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Monetary policy: ECB demands higher penalty interest from banks

2019-09-12T12:07:52.284Z

For the first time in three and a half years, the European Central Bank has changed an important interest rate. Banks will have to pay 0.5 percent penalty on their excess money. In addition, new bond purchases are to start.




The European Central Bank (ECB) wants to tackle the weak economy and low inflation with new ammunition: The Governing Council decided at its meeting on Thursday, the deposit rate at which commercial banks park excess money at the central bank, from -0.4 percent to lower now -0.5 percent. In effect, financial institutions are paying a higher penalty rate.

In addition, the central bank wants to resume the controversial bond purchases - and use from November monthly 20 billion euros. At first, the Governing Council of the ECB did not specify the exact end of the purchases.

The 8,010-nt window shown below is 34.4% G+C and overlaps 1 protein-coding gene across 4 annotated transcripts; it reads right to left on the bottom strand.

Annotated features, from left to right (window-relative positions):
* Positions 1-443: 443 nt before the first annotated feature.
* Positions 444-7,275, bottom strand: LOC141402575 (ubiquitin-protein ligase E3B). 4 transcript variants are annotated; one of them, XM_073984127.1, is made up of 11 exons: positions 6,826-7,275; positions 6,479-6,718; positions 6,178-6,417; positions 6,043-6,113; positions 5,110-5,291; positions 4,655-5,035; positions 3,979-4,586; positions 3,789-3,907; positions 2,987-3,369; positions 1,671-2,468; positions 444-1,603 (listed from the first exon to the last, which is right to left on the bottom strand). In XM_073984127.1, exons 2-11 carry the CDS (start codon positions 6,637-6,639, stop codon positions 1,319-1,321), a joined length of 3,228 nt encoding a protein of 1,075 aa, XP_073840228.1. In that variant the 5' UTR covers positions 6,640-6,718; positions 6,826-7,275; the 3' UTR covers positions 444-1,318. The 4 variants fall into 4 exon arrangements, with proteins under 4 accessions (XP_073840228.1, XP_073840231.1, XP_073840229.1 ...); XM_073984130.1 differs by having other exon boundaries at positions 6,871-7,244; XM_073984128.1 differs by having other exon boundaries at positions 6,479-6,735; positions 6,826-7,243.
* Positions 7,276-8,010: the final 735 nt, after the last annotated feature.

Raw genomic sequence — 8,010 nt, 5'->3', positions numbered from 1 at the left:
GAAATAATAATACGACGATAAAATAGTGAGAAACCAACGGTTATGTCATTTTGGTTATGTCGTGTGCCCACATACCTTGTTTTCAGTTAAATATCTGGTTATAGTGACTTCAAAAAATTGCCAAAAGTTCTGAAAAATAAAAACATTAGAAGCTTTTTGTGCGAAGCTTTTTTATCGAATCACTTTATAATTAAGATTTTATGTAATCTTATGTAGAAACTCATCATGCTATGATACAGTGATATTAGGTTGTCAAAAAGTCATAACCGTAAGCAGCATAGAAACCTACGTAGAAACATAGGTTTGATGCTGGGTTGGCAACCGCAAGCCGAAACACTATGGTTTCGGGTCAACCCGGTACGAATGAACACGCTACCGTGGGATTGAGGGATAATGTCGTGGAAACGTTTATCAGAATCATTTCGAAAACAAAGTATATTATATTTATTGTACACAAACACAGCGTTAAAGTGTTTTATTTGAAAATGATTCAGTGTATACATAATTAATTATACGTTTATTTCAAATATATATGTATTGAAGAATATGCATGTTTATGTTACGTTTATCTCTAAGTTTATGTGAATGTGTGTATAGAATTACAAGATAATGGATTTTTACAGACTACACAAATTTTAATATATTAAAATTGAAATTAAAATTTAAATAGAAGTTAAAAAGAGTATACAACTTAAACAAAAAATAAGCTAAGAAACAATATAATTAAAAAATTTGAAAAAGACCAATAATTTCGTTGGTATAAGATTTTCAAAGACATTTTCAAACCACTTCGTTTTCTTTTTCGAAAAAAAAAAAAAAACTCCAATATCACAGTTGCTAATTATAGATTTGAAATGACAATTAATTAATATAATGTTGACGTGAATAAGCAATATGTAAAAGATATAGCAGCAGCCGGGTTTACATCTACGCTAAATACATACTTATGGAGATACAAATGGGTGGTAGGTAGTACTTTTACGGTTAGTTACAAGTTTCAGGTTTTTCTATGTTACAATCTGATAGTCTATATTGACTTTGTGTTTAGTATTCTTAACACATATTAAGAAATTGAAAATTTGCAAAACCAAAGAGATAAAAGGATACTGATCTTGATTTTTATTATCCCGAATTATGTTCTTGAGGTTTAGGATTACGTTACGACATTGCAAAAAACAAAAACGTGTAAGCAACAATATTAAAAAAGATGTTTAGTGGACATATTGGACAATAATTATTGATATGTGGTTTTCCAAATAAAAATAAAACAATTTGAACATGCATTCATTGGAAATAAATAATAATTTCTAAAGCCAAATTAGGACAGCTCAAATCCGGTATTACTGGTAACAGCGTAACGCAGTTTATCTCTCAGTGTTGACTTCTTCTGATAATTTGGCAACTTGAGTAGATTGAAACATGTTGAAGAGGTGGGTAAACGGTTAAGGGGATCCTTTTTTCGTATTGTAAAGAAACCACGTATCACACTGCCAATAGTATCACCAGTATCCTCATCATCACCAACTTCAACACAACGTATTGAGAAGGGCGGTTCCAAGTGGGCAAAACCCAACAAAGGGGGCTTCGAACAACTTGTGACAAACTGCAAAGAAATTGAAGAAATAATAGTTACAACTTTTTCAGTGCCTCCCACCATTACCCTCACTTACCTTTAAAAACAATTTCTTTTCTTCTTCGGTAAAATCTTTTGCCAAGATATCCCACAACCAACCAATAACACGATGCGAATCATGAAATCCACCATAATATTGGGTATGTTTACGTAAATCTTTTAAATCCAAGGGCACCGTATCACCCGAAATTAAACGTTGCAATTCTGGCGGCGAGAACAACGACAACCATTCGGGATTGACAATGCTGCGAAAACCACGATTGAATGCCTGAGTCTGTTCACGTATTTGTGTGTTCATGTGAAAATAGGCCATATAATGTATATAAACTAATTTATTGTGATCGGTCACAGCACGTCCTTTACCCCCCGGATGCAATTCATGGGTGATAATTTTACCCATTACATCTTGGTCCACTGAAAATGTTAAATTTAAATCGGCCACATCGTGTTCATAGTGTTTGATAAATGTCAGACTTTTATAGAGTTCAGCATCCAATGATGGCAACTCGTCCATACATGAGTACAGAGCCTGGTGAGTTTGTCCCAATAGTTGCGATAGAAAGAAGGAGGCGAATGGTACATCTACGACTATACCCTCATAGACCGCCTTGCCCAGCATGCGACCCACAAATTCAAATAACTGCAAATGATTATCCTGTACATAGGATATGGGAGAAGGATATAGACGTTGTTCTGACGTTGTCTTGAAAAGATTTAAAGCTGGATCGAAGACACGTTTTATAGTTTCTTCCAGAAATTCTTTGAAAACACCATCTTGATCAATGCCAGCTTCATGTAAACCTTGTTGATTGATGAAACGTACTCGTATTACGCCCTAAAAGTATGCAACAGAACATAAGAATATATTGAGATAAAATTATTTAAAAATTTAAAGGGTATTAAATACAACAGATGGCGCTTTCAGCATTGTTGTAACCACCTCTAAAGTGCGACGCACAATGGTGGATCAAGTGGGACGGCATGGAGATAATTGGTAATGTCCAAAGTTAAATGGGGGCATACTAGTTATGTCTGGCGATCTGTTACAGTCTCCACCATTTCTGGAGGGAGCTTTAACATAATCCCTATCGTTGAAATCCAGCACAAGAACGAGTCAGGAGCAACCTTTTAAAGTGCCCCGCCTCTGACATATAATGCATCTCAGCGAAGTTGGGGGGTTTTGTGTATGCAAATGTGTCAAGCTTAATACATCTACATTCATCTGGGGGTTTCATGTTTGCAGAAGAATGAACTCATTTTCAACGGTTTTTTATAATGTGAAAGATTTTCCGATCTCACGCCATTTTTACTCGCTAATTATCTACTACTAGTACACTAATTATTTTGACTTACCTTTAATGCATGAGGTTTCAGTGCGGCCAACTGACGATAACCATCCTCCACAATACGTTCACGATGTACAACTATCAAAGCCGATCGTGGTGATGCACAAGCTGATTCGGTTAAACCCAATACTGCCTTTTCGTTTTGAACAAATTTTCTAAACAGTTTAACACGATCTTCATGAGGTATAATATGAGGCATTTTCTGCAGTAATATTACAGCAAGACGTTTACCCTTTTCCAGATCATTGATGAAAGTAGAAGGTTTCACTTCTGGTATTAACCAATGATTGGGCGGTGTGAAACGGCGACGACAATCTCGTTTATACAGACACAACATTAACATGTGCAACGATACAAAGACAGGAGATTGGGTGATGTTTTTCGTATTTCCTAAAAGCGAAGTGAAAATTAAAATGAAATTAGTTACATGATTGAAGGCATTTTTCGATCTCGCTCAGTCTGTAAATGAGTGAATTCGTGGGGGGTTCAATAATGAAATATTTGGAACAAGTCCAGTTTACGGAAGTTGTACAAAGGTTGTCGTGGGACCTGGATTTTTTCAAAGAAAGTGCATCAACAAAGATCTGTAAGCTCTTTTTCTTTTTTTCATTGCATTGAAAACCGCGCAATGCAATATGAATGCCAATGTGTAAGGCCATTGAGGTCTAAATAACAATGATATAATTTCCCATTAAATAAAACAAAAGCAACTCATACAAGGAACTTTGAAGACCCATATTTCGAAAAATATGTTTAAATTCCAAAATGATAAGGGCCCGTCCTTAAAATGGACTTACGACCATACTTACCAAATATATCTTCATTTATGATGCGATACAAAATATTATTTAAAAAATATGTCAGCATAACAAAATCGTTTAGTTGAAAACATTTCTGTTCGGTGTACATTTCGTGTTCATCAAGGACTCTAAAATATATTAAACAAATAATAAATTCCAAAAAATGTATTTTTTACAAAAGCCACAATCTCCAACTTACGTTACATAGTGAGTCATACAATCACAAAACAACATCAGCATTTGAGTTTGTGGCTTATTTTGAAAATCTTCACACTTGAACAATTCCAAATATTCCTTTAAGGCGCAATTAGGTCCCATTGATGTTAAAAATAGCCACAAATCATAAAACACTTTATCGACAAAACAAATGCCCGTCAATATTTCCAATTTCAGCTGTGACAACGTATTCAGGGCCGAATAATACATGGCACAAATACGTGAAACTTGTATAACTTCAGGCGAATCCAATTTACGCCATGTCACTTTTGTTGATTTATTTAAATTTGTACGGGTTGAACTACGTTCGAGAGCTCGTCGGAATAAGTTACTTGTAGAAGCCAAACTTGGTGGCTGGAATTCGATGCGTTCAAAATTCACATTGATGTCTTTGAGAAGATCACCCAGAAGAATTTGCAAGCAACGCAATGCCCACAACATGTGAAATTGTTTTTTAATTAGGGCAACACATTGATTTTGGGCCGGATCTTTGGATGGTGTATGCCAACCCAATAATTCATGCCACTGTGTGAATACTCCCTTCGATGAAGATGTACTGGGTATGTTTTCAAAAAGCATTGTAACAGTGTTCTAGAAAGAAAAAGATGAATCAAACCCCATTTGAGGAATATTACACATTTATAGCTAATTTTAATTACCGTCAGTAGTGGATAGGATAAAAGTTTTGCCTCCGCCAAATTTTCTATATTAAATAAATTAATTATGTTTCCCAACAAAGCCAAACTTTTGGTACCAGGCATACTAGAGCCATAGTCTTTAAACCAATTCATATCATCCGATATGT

The penalty interest is aimed at encouraging banks to spend their money on loans to businesses and consumers instead of parking it with the ECB. Thus, the economy should get more momentum and thus increase inflation.

The central bank is actually aiming for a rate of inflation for the Eurozone of just under two percent. However, this value has not been reached for a long time. Recently, inflation in the eurozone was only one percent - the lowest level in more than two and a half years.

The bond purchases are also intended to bring more money into the economy and thus stimulate the economy. The purchase program is not new, but is reactivated. Between March 2015 and December 2018, the ECB had already bought bonds worth around € 2.6 trillion, most of them debt securities issued by euro area countries.

Source: spiegel

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